9th Circuit Holds San Francisco Ordinance Not Preempted: Is There a Conflict in the Circuits?

Today's decision on the merits by the 9th Circuit in the Golden Gate Restaurant Association v. San Francisco case upholding the employer spending requirements of the San Francisco ordinance as not preempted by ERISA is a most interesting read.

For most of the decision, the unanimous three-judge panel methodically describes and then disposes of all the arguments made by the GGRA and its numerous amici (including the Department of Labor) in favor of preemption. The opinion is written as if the court is perfectly aware that its decision is likely to wind up on the steps of the Supreme Court and therefore the court is careful to leave no "t" uncrossed and no "i" undotted. And yet the final portion of the opinion when the court addresses the 4th Circuit's decision which came to a contrary conclusion regarding the Maryland law (RILA v. Fielder) seems to go in the other direction.

ERISA preemption groupies will remember that in January when the same panel of the 9th Circuit granted the City's motion to stay pending appeal the District Court's judgment holding the ordinance preempted and ordered the ordinance to go into effect, it was roundly criticized by many commentators for ignoring the impact of the Fielder case. These commentators obviously expected that the court would fall into line and adopt the 4th Circuit reasoning that an employer expenditure requirement was the same as a benefit mandate (such as that required under the Washington statute found in Egelhoff, one of the key Supreme Court cases that the majority of the 4th Circuit relied on in holding the Maryland law preempted). However, this time in addressing the merits of the case, the 9th Circuit panel did not ignore the Fielder case.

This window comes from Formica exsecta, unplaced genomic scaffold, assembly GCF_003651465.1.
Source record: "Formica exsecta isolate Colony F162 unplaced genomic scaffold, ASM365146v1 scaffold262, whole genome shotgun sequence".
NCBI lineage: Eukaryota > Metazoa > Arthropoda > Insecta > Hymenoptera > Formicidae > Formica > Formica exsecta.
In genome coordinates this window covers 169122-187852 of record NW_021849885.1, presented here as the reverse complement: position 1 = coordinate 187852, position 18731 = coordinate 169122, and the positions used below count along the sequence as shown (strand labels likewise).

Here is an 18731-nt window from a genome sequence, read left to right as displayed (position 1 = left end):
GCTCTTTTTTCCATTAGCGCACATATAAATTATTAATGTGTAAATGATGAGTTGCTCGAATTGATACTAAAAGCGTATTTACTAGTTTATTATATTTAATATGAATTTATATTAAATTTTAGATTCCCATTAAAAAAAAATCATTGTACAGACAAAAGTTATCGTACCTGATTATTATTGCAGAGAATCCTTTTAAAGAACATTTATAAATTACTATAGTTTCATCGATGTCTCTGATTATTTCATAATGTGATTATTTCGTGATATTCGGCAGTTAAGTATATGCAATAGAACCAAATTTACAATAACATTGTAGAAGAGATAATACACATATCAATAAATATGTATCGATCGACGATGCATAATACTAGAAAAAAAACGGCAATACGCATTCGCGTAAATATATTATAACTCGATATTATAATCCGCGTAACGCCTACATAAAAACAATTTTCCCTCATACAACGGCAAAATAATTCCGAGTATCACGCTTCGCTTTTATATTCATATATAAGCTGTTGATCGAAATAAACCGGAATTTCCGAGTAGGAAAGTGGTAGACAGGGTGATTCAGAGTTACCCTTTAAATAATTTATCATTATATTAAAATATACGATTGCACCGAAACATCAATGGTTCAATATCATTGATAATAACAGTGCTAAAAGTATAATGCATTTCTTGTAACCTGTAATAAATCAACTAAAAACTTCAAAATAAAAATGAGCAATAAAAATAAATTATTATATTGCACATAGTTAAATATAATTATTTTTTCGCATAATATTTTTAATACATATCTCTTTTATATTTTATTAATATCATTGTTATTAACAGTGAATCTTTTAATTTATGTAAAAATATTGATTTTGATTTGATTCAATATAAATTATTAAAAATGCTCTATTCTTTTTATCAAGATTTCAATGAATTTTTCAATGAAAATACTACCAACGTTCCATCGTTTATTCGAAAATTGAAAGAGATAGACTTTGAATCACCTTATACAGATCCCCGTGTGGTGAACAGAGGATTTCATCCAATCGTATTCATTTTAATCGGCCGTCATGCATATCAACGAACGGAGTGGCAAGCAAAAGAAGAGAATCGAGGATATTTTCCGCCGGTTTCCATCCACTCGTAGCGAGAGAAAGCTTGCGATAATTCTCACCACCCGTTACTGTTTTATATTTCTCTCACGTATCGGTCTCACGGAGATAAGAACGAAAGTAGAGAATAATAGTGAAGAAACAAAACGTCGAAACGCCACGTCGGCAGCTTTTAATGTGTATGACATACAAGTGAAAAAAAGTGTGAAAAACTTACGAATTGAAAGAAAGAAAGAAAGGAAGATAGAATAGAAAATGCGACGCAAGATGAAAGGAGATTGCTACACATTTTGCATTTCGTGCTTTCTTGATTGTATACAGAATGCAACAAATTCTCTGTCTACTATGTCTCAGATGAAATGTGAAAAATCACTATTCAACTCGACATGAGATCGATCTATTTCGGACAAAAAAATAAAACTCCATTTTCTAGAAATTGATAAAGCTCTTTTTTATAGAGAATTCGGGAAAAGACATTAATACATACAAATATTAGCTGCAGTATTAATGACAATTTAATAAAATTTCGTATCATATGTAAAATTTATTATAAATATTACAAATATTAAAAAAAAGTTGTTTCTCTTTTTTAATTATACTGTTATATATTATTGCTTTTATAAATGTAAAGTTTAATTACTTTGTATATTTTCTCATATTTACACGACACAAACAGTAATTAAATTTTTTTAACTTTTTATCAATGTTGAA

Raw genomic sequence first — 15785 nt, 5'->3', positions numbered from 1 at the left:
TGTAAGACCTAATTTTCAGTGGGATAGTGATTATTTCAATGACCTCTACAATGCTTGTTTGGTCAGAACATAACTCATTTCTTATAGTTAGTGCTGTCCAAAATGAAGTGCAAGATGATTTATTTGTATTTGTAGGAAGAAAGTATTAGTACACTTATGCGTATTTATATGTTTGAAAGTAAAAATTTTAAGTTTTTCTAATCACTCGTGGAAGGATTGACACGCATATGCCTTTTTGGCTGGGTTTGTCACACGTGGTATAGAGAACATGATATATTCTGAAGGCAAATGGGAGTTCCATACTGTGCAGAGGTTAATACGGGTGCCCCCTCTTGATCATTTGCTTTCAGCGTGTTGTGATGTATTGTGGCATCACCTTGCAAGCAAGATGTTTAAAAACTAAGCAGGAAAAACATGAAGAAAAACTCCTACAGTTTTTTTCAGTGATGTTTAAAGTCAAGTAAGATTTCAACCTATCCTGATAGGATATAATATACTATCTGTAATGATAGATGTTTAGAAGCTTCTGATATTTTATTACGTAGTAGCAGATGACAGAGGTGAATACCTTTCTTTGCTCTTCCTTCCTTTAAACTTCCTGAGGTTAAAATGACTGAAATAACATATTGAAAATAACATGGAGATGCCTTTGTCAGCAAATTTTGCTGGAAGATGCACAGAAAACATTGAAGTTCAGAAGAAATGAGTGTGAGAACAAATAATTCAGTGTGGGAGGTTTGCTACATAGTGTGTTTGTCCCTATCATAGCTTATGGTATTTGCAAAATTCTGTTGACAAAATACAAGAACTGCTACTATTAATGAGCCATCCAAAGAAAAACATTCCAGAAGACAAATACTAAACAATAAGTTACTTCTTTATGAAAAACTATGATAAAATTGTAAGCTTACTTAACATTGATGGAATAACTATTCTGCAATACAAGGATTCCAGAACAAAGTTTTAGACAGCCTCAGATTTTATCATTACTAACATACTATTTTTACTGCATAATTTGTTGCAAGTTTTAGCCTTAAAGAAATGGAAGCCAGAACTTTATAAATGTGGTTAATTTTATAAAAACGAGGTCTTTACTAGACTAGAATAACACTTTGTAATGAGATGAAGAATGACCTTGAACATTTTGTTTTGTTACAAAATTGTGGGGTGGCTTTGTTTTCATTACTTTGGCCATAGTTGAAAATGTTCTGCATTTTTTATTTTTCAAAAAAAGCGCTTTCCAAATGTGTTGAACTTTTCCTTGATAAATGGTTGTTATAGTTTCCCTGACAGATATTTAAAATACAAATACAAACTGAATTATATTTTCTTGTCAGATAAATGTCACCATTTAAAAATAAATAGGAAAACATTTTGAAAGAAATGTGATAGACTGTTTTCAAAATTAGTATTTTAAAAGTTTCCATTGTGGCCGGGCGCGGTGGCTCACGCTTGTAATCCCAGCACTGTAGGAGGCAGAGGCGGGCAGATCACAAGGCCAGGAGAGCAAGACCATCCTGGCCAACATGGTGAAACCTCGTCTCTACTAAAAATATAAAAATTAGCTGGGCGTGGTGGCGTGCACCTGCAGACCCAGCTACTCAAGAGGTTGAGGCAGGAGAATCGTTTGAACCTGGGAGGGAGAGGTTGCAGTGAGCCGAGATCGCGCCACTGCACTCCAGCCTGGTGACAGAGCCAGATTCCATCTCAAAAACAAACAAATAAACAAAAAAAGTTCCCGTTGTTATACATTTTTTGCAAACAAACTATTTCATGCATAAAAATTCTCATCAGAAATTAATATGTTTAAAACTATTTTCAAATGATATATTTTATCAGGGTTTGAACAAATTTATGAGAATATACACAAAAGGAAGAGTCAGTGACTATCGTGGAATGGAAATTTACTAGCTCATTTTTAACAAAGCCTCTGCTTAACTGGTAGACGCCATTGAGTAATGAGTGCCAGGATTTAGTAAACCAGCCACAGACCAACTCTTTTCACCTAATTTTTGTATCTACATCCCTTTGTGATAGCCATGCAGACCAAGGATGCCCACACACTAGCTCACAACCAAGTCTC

GGRA had contended that if the 9th Circuit upheld the San Francisco ordinance, it would create a split among the circuits. Not so, says the 9th Circuit, the 4th Circuit's analysis is not inconsistent with its analysis of the San Francisco ordinance. "We neither adopt or reject the analysis of the Fourth Circuit in Fielder. ... But even under the reasoning of the panel majority, San Francisco's Ordinance is valid." What distinguishes the Maryland statute from the San Francisco ordinance in the eyes of the 9th Circuit is that "The Maryland law gave nothing in return - either to an employer or its employees - for the employer's payment to the State." In Maryland, the taxes collected would have gone to the State Medicaid program and presumably only those employees of covered employers (ostensibly Wal-Mart) who were Medicaid beneficiaries would benefit. By contrast, any uninsured individual, including employers who chose not to have ERISA plans, would be covered under the San Francisco program and employees whose employers chose to pay into the program would be eligible for free or discounted enrollment in the HAP (health access plan).

What do you think of this argument and does the 9th Circuit decision create a conflict in the circuits or not?

For those of you who have not yet listened to the oral argument in this case and want to, you can find it on the 9th Circuit's website - one way to locate it is to know that the argument was held on April 17, 2008 - and this "no conflict in the circuits" question was addressed by the City Attorney during that argument.

-- Phyllis Borzi